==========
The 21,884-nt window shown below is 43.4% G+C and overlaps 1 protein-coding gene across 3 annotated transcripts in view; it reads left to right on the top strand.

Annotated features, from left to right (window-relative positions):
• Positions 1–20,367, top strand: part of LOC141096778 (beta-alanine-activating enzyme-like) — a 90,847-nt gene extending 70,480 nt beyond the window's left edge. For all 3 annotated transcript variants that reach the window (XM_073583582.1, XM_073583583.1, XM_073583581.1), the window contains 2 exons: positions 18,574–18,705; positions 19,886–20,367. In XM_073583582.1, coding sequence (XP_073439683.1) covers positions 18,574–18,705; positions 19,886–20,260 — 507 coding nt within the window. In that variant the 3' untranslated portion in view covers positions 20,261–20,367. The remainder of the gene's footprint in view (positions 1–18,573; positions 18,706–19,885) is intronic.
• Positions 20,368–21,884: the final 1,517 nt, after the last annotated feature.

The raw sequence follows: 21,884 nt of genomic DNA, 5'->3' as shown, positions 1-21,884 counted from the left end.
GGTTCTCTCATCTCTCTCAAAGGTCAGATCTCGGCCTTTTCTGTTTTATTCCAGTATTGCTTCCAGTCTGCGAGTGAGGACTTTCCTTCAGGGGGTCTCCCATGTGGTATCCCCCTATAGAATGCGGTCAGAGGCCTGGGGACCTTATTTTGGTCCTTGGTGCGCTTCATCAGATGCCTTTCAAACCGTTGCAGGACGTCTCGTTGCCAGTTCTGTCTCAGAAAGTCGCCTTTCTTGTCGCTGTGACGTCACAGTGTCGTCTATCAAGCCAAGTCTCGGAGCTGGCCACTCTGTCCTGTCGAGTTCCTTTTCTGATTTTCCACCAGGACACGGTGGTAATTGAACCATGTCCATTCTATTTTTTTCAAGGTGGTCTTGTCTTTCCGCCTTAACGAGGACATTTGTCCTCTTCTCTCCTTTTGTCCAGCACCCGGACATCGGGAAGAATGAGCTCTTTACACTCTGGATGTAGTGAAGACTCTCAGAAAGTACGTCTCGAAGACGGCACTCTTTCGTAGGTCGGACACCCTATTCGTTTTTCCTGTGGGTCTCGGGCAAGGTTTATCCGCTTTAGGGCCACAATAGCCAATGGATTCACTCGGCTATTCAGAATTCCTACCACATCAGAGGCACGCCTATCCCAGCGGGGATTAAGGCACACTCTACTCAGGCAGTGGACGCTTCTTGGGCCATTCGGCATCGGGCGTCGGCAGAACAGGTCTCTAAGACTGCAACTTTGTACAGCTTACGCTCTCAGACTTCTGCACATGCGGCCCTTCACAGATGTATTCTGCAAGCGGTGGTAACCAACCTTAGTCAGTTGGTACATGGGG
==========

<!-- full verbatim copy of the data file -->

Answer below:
The 21,884-nt window shown below is 43.4% G+C and overlaps 1 protein-coding gene across 3 annotated transcripts in view; it reads left to right on the top strand.

Annotated features, from left to right (window-relative positions):
• Positions 1–20,367, top strand: part of LOC141096778 (beta-alanine-activating enzyme-like) — a 90,847-nt gene extending 70,480 nt beyond the window's left edge. For all 3 annotated transcript variants that reach the window (XM_073583582.1, XM_073583583.1, XM_073583581.1), the window contains 2 exons: positions 18,574–18,705; positions 19,886–20,367. In XM_073583582.1, coding sequence (XP_073439683.1) covers positions 18,574–18,705; positions 19,886–20,260 — 507 coding nt within the window. In that variant the 3' untranslated portion in view covers positions 20,261–20,367. The remainder of the gene's footprint in view (positions 1–18,573; positions 18,706–19,885) is intronic.
• Positions 20,368–21,884: the final 1,517 nt, after the last annotated feature.

The raw sequence follows: 21,884 nt of genomic DNA, 5'->3' as shown, positions 1-21,884 counted from the left end.
GGTTCTCTCATCTCTCTCAAAGGTCAGATCTCGGCCTTTTCTGTTTTATTCCAGTATTGCTTCCAGTCTGCGAGTGAGGACTTTCCTTCAGGGGGTCTCCCATGTGGTATCCCCCTATAGAATGCGGTCAGAGGCCTGGGGACCTTATTTTGGTCCTTGGTGCGCTTCATCAGATGCCTTTCAAACCGTTGCAGGACGTCTCGTTGCCAGTTCTGTCTCAGAAAGTCGCCTTTCTTGTCGCTGTGACGTCACAGTGTCGTCTATCAAGCCAAGTCTCGGAGCTGGCCACTCTGTCCTGTCGAGTTCCTTTTCTGATTTTCCACCAGGACACGGTGGTAATTGAACCATGTCCATTCTATTTTTTTCAAGGTGGTCTTGTCTTTCCGCCTTAACGAGGACATTTGTCCTCTTCTCTCCTTTTGTCCAGCACCCGGACATCGGGAAGAATGAGCTCTTTACACTCTGGATGTAGTGAAGACTCTCAGAAAGTACGTCTCGAAGACGGCACTCTTTCGTAGGTCGGACACCCTATTCGTTTTTCCTGTGGGTCTCGGGCAAGGTTTATCCGCTTTAGGGCCACAATAGCCAATGGATTCACTCGGCTATTCAGAATTCCTACCACATCAGAGGCACGCCTATCCCAGCGGGGATTAAGGCACACTCTACTCAGGCAGTGGACGCTTCTTGGGCCATTCGGCATCGGGCGTCGGCAGAACAGGTCTCTAAGACTGCAACTTTGTACAGCTTACGCTCTCAGACTTCTGCACATGCGGCCCTTCACAGATGTATTCTGCAAGCGGTGGTAACCAACCTTAGTCAGTTGGTACATGGGG